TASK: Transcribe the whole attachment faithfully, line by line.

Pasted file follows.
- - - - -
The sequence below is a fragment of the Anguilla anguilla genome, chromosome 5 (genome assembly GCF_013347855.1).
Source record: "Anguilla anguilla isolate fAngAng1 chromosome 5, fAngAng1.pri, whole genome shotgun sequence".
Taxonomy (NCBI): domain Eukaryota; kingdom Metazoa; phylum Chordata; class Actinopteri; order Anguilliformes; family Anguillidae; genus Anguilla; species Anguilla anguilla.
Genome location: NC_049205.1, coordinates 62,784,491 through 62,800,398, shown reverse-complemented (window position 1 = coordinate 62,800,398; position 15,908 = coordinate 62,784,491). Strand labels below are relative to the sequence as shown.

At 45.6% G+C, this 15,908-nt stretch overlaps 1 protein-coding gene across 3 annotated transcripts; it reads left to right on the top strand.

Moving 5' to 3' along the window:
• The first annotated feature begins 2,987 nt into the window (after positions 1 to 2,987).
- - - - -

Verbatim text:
The sequence below is a fragment of the Anguilla anguilla genome, chromosome 5 (genome assembly GCF_013347855.1).
Source record: "Anguilla anguilla isolate fAngAng1 chromosome 5, fAngAng1.pri, whole genome shotgun sequence".
Taxonomy (NCBI): domain Eukaryota; kingdom Metazoa; phylum Chordata; class Actinopteri; order Anguilliformes; family Anguillidae; genus Anguilla; species Anguilla anguilla.
Genome location: NC_049205.1, coordinates 62,784,491 through 62,800,398, shown reverse-complemented (window position 1 = coordinate 62,800,398; position 15,908 = coordinate 62,784,491). Strand labels below are relative to the sequence as shown.

At 45.6% G+C, this 15,908-nt stretch overlaps 1 protein-coding gene across 3 annotated transcripts; it reads left to right on the top strand.

Moving 5' to 3' along the window:
• The first annotated feature begins 2,987 nt into the window (after positions 1 to 2,987).